We will turn now to travel, something a lot more of you are doing these days, flying in particular, earlier this month the TSA reported it screened an average of more than a million passengers a day since March 11th, so how are the airlines adapting to this pent-up demand. Back with us now, the CEO of delta airlines Ed Bastian, good to have you back here on the show and you were here last November telling us that delta was extending that middle seat block and you said you'd check in with us again, at the end of March, to see if this was going to change. So it's the end of March. What are we going to do with that middle seat block? Good to be with you, T.J., especially here from the Atlanta as you can see, there's a lot of people and a lot of activity going on, as travel is starting to return. We've said throughout the process, that, throughout the pandem, that the most important objective we've had was to reinstill confidence in air travel back in our customers, and all signs are demand is surging domestically. People are booking and making their spring and summer travel plans. We're doing it safely. We're doing it with all of the standard safety protocols, with masks, filtration systems, our care standard at the highest levels of clean ever. And we've been blocking the middle seats and will continue to block them through the end of April. But as customers now, we're seeing the demand come back, coupled with vaccination rates starting to really soar in or country, we surveyed our customers, and the majority of our customers say they expect they will be vaccinated by the start of may, and 75% of our customers expect they will be vaccinated by memorial day. So with all of the demand we're seeing for our product, we felt it was the right time to start opening up the middle seats and give more people the opportunity to fly on delta. So middle seats open at the end of April and we talk about vaccinations here, are you all looking at or do you already know, are you going to start requiring vaccination cards or confirmation that people have been vaccinated before they can Not domestically. There's been a discussion with the administration around testing, or potential vaccination records for U.S. Travel. I don't think that's going to be necessary. We'll still need to consider that for international travel. It's not clear. We'll talk to the authorities around that, but not for domestic travel. We're carrying over a million people a day as an industry, very, very safely. Some people are out there, with the campaign and have been in the recent weeks to boytt your airline. Boycott delta is what they were saying and that's because they didn't think, or at least came across to them in an initial statement you all made about the Georgia voting law that just passed, sounded as if you were supporting that law by saying it was better than the original, but still, you didn't come out necessarily against it. I have a statement here, in my hand now, that you all have put out this morning, that says you need to make it crystal clear that the final bill is unacceptable to you, and delta has joined other major corporations to work closely with elected officials from both parties and you now find the final bill unacceptable. I guess, look, president Biden has called this bill Jim crow of the 21st century. Critics are suing. Organizations are saying that it suppresses the black vote. So it's unacceptable to you now. What changed? Well, we've been working with the legislature here in the state capital for the last couple of weeks and it's been very frustrating. The early versions of the proposed bill had some toxic and very oppressive elements to it. The final bill still is not acceptable as I mentioned in my note this morning. But we are going to continue to work to make change happen, not just here in Georgia but throughout the U.S., joining arms with many in corporate America, because our black communities' voices need to be heard on this topic. Voting is sacrosanct. It's a sacred right. It's fundamental. And we need to make sure it's not just protected that it's easily facilitated and that's our goal here. Ed, what do you find about the final bill now that's unacceptable that you didn't in the original statement you that made a week ago? Well, a week ago, we were working on it, so we never made a statement that we were in support of the bill, that we were working on the bill, and making changes as we were going through it. We've had concern throughout the process, and once we had a chance now in the last couple of days to fully comprehend, to talk to all people involved, a lot of leaders in the African-American community, as well as our own employees, it's really clear to us, that this is going to have a significant impact on their perception of their ability to gain access to the poll, and we don't support that. And I want to just give you an opportunity here, when people read that, after having time to fully understand all that's in the bill, coupled with discussions with leaders and employees in the black community, it's evident now that the bill includes provisions that will make it harder for many to vote, many people are going to hear that and say you just are reacting now to the criticism and the threats of boycott. No, it really isn't at all, T.J. This is something that we've been working on. I had released a video to our team yesterday, expressing my concerns, and th we needed to be a little bit more clear publicly as to what those concerns were. Ed, there is a lot going on in the skies and on the ground that you are dealing with of course, we know, we thank you as always for your time and the announcement now that in April, end of April, you're going to start opening up those middle seat, adding routes and people are going to get back in the skies, and also a lot of discussions still will continue about delta and that Georgia law down there, but we appreciate you always for being here and you're certainly, will be invited back. Thank you, T.J. Good to be with you.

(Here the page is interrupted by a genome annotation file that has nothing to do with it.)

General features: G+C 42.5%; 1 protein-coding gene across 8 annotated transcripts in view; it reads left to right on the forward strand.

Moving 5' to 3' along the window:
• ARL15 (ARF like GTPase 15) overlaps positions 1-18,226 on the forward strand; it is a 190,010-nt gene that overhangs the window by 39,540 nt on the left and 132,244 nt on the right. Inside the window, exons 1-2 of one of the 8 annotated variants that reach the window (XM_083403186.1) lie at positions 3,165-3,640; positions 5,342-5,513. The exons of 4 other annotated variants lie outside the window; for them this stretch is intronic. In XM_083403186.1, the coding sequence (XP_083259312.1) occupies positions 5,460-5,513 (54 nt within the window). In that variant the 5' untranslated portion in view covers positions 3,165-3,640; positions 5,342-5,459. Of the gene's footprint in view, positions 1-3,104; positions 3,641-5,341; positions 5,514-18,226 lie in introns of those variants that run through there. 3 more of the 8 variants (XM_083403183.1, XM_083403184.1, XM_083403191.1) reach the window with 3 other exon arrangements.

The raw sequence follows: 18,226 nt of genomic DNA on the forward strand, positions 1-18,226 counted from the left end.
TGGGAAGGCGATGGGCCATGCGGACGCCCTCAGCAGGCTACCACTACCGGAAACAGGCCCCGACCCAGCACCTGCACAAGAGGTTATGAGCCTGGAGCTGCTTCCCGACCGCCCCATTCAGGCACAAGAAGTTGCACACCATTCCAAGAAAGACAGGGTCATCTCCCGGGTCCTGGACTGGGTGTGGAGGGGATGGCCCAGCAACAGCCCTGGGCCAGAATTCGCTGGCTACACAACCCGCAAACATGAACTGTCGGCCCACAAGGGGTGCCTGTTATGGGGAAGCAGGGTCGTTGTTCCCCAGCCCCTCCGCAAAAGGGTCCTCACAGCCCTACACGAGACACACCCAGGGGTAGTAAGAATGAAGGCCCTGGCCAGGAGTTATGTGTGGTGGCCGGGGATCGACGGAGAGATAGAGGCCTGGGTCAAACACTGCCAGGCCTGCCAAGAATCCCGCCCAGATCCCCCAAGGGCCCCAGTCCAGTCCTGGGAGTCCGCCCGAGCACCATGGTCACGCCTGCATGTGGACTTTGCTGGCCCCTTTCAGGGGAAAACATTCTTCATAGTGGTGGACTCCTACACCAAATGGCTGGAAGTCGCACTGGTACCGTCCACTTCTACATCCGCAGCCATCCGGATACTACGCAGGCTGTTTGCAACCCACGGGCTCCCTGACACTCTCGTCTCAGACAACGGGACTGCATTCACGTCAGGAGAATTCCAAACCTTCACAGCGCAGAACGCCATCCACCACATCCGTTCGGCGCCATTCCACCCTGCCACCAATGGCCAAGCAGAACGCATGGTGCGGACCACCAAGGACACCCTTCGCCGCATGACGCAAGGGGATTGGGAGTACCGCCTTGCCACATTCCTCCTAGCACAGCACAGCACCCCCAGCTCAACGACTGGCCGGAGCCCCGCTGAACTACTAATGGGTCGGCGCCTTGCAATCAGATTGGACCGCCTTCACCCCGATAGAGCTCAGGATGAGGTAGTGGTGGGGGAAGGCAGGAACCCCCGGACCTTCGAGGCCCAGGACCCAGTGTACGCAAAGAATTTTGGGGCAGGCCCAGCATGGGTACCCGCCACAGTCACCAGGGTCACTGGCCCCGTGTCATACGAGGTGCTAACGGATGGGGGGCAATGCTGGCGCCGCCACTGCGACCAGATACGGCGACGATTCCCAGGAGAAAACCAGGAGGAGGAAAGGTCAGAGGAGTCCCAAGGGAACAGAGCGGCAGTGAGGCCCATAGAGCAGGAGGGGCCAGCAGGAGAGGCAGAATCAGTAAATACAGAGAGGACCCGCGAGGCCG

This transcript has been automatically generated and may not be 100% accurate.